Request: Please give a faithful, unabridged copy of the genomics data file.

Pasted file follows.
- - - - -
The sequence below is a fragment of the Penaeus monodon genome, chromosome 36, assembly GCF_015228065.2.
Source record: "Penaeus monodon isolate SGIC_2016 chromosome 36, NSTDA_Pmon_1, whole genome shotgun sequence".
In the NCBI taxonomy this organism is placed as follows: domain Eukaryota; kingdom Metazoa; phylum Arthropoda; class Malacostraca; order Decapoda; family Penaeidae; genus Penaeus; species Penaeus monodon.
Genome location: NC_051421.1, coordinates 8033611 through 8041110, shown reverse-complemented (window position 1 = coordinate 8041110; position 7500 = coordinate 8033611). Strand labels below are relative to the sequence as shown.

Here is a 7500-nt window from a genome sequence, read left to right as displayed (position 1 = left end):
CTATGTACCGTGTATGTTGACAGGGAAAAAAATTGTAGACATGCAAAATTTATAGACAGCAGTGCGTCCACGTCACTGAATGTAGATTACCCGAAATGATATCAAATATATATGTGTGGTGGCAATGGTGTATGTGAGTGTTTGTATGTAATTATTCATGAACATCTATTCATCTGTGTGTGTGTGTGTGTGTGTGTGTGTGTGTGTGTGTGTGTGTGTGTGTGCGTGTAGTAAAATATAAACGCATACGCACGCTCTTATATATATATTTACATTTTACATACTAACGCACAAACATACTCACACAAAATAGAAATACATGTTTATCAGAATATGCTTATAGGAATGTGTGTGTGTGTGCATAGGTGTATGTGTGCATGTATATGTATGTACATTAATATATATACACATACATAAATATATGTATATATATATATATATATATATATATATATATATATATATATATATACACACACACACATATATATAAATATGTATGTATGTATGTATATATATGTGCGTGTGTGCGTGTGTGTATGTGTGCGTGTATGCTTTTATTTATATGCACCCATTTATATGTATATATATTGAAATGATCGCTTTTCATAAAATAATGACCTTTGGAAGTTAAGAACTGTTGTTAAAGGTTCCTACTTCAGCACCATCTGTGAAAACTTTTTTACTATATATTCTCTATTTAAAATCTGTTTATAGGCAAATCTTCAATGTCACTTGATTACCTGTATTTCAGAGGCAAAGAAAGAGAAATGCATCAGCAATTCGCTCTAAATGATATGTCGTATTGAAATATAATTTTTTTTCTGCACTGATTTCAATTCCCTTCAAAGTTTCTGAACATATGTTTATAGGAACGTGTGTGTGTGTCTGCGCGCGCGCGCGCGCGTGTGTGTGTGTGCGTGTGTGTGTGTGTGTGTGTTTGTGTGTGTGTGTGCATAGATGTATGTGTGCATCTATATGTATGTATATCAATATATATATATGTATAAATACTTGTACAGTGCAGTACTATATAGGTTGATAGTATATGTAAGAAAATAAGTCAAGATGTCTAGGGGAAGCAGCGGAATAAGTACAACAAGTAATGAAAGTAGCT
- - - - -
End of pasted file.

The sequence below is a fragment of the Penaeus monodon genome, chromosome 36, assembly GCF_015228065.2.
Source record: "Penaeus monodon isolate SGIC_2016 chromosome 36, NSTDA_Pmon_1, whole genome shotgun sequence".
In the NCBI taxonomy this organism is placed as follows: domain Eukaryota; kingdom Metazoa; phylum Arthropoda; class Malacostraca; order Decapoda; family Penaeidae; genus Penaeus; species Penaeus monodon.
Genome location: NC_051421.1, coordinates 8033611 through 8041110, shown reverse-complemented (window position 1 = coordinate 8041110; position 7500 = coordinate 8033611). Strand labels below are relative to the sequence as shown.

Here is a 7500-nt window from a genome sequence, read left to right as displayed (position 1 = left end):
CTATGTACCGTGTATGTTGACAGGGAAAAAAATTGTAGACATGCAAAATTTATAGACAGCAGTGCGTCCACGTCACTGAATGTAGATTACCCGAAATGATATCAAATATATATGTGTGGTGGCAATGGTGTATGTGAGTGTTTGTATGTAATTATTCATGAACATCTATTCATCTGTGTGTGTGTGTGTGTGTGTGTGTGTGTGTGTGTGTGTGTGTGTGTGTGCGTGTAGTAAAATATAAACGCATACGCACGCTCTTATATATATATTTACATTTTACATACTAACGCACAAACATACTCACACAAAATAGAAATACATGTTTATCAGAATATGCTTATAGGAATGTGTGTGTGTGTGCATAGGTGTATGTGTGCATGTATATGTATGTACATTAATATATATACACATACATAAATATATGTATATATATATATATATATATATATATATATATATATATATATATATACACACACACACATATATATAAATATGTATGTATGTATGTATATATATGTGCGTGTGTGCGTGTGTGTATGTGTGCGTGTATGCTTTTATTTATATGCACCCATTTATATGTATATATATTGAAATGATCGCTTTTCATAAAATAATGACCTTTGGAAGTTAAGAACTGTTGTTAAAGGTTCCTACTTCAGCACCATCTGTGAAAACTTTTTTACTATATATTCTCTATTTAAAATCTGTTTATAGGCAAATCTTCAATGTCACTTGATTACCTGTATTTCAGAGGCAAAGAAAGAGAAATGCATCAGCAATTCGCTCTAAATGATATGTCGTATTGAAATATAATTTTTTTTCTGCACTGATTTCAATTCCCTTCAAAGTTTCTGAACATATGTTTATAGGAACGTGTGTGTGTGTCTGCGCGCGCGCGCGCGCGTGTGTGTGTGTGCGTGTGTGTGTGTGTGTGTGTTTGTGTGTGTGTGTGCATAGATGTATGTGTGCATCTATATGTATGTATATCAATATATATATATGTATAAATACTTGTACAGTGCAGTACTATATAGGTTGATAGTATATGTAAGAAAATAAGTCAAGATGTCTAGGGGAAGCAGCGGAATAAGTACAACAAGTAATGAAAGTAGCT